“Self-Care for Social Workers; A precise Commodity, An Ethical Imperative” written by Lynda Monk features in the British Columbia Association of Social Workers January 2011 publication of “Perspectives”.
This article was more a reflective piece, rather than an evidence based research article. It provides the reader with opportunities to consider the purpose of self-care in social work and to examine how we can ensure that as a profession we become more self-caring.
Monk argues that self-care is an ethical imperative in social work, as stress can result in burnout and what she calls “compassion fatigue”. This articles makes the reader consider the challenge of supporting clients without first caring for your own needs. Monk argues that social workers are healing agents and that in order to do this we must strive to prevent the emotional, psychological, physical and spiritual impacts of (11) Comments | Posted March 18, 2014 | 2:44 PM Recently, I saw the cover of the most recent Rolling Stone magazine, which featured a tattooed and shirtless justin-bieber-news.info Just Won’t Behave. stress.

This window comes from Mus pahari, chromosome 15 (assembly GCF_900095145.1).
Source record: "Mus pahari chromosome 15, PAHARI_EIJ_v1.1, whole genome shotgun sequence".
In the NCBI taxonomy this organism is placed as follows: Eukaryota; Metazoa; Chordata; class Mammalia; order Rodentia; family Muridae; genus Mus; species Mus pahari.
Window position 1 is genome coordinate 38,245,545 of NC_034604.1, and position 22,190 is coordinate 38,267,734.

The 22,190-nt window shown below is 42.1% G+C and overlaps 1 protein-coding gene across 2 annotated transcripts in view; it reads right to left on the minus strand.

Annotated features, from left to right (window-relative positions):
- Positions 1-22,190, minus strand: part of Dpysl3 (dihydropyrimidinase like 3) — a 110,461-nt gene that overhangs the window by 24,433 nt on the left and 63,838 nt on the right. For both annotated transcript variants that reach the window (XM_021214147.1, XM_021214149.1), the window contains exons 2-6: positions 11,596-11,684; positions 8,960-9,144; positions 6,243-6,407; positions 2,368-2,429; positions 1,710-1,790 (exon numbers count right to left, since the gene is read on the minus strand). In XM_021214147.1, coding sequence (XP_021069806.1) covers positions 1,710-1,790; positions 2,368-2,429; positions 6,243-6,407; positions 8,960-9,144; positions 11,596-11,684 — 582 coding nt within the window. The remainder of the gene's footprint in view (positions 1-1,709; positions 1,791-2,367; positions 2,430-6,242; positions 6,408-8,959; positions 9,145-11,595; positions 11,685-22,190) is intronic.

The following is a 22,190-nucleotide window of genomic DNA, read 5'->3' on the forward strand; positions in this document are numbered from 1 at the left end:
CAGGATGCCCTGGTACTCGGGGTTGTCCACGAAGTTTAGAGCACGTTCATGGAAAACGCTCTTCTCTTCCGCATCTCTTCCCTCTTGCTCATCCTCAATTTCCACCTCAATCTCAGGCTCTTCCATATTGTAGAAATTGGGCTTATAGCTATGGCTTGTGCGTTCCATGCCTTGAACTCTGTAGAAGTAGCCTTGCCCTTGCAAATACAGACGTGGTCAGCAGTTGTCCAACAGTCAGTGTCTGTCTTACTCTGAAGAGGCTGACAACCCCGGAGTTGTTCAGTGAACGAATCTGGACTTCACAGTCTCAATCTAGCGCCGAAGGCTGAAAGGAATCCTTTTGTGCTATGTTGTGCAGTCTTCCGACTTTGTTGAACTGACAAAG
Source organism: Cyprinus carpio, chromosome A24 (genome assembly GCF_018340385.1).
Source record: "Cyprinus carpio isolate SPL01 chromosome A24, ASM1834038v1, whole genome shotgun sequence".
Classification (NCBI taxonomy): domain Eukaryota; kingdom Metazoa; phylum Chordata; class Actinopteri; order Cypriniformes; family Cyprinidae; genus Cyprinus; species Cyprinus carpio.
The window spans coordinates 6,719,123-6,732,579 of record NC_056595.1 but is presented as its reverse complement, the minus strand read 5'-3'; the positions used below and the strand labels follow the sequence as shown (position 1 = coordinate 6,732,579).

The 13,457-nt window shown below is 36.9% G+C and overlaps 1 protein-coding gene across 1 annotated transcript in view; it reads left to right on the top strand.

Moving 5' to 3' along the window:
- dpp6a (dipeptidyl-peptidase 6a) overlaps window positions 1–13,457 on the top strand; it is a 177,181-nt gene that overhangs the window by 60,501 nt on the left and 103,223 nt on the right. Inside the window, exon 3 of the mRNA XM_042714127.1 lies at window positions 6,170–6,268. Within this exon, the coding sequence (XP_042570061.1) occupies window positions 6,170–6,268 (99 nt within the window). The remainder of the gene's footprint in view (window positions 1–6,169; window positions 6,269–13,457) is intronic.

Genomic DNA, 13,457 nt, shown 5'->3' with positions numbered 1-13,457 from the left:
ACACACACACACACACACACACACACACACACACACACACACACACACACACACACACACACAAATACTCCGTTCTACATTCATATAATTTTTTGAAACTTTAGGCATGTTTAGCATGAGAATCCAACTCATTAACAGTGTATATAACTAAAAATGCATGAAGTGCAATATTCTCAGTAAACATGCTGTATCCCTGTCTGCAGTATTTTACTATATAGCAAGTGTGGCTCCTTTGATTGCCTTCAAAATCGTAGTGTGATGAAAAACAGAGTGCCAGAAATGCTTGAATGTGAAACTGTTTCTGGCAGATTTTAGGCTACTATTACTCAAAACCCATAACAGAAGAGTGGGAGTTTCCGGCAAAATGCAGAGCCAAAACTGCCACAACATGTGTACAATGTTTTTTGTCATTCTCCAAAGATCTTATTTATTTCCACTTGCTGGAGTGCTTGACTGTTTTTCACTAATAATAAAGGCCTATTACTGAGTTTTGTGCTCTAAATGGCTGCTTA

This article also raises the point that this is a systemic issue that needs to be dealt with on a number of levels. We must advocate for ourselves as a profession. The impact of high workloads, lack of supervision and role ambiguity is not just on a few individuals, but on the profession as a whole. Employers need to recognise the role they play in the emotional well-being of their workers, and this is an issue that must be highlighted by both unions and professional associations.
What are the ways that people feel we can improve self-care in the social work profession? Both on an individual level and as a group as a whole?